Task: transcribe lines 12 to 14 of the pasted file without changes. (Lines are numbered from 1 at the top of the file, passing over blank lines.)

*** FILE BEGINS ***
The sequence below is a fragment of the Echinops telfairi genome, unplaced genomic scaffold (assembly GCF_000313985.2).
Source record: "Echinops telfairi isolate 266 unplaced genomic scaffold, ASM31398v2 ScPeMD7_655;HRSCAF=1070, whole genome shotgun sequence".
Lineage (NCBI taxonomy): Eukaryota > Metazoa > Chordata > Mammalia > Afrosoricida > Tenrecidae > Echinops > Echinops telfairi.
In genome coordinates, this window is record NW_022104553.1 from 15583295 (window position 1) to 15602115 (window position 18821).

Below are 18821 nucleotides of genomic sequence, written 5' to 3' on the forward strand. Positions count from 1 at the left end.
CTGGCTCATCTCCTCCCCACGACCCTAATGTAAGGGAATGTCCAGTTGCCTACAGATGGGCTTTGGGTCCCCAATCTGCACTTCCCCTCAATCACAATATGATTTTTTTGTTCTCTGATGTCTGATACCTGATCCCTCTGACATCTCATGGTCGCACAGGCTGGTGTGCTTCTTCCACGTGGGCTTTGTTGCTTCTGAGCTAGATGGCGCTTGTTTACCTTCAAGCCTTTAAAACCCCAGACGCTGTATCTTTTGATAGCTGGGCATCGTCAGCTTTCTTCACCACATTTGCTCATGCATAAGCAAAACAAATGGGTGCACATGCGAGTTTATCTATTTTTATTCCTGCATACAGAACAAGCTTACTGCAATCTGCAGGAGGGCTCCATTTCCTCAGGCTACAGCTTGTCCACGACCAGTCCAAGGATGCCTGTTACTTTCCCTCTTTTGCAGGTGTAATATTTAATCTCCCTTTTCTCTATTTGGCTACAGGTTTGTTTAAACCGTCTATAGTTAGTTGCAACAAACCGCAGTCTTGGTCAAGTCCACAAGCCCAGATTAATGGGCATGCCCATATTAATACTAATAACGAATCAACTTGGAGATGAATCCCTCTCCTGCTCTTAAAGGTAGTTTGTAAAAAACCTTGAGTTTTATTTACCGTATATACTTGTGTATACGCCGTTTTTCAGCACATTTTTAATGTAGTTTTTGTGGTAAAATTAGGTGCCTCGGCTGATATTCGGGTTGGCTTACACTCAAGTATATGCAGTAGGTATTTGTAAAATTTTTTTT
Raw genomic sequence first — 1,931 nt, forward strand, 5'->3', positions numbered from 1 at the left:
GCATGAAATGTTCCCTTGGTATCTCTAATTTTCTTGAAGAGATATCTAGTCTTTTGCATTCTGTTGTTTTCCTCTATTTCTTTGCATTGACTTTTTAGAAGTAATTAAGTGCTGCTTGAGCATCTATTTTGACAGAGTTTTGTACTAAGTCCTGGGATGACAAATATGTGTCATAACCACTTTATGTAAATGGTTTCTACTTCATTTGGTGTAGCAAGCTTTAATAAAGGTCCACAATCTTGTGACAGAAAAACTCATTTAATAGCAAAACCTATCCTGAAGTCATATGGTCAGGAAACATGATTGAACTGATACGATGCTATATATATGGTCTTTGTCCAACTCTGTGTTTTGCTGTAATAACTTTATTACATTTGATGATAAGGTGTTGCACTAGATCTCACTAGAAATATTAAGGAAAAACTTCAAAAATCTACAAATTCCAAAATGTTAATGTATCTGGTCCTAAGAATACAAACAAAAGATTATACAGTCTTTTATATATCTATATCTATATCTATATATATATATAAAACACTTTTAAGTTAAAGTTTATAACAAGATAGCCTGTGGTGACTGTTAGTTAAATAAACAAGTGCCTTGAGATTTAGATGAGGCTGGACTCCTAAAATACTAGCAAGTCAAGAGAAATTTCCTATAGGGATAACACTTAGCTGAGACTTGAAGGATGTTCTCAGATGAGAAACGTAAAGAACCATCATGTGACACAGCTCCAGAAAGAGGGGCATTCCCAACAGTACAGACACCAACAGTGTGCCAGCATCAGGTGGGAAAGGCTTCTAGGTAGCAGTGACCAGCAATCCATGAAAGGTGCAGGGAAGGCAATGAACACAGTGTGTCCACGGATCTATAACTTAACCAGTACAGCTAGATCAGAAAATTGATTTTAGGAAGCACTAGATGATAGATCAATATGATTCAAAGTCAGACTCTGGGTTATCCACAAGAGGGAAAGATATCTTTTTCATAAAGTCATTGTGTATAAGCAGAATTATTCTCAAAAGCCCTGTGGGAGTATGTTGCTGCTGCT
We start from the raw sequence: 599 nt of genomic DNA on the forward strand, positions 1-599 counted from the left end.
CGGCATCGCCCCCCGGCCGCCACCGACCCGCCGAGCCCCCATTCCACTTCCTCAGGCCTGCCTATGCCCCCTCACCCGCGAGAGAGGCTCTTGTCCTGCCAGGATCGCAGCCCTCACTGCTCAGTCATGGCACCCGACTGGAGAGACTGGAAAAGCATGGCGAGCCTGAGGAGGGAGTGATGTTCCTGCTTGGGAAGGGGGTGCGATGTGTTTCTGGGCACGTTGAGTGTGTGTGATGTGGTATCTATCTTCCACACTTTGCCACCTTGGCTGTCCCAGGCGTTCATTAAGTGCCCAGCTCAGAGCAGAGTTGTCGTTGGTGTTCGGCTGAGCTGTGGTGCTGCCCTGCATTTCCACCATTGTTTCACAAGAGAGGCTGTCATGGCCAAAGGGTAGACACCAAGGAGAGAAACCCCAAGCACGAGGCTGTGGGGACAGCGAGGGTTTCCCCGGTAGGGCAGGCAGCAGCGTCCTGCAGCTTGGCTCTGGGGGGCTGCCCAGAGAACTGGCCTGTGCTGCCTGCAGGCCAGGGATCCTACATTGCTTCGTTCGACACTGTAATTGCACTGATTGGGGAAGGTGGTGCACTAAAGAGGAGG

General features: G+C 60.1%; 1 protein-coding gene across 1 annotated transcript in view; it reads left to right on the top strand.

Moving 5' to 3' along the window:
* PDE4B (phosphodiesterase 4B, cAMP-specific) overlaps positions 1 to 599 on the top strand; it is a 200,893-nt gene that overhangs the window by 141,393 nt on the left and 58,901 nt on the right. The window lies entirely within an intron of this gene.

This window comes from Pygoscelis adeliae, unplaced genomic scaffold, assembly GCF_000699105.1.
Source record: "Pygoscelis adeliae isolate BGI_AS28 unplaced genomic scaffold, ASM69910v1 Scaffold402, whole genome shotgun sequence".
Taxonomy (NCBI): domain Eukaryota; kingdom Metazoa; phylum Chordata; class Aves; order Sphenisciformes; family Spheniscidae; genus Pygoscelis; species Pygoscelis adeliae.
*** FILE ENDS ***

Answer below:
Moving 5' to 3' along the window:
* PDE4B (phosphodiesterase 4B, cAMP-specific) overlaps positions 1 to 599 on the top strand; it is a 200,893-nt gene that overhangs the window by 141,393 nt on the left and 58,901 nt on the right. The window lies entirely within an intron of this gene.

This window comes from Pygoscelis adeliae, unplaced genomic scaffold, assembly GCF_000699105.1.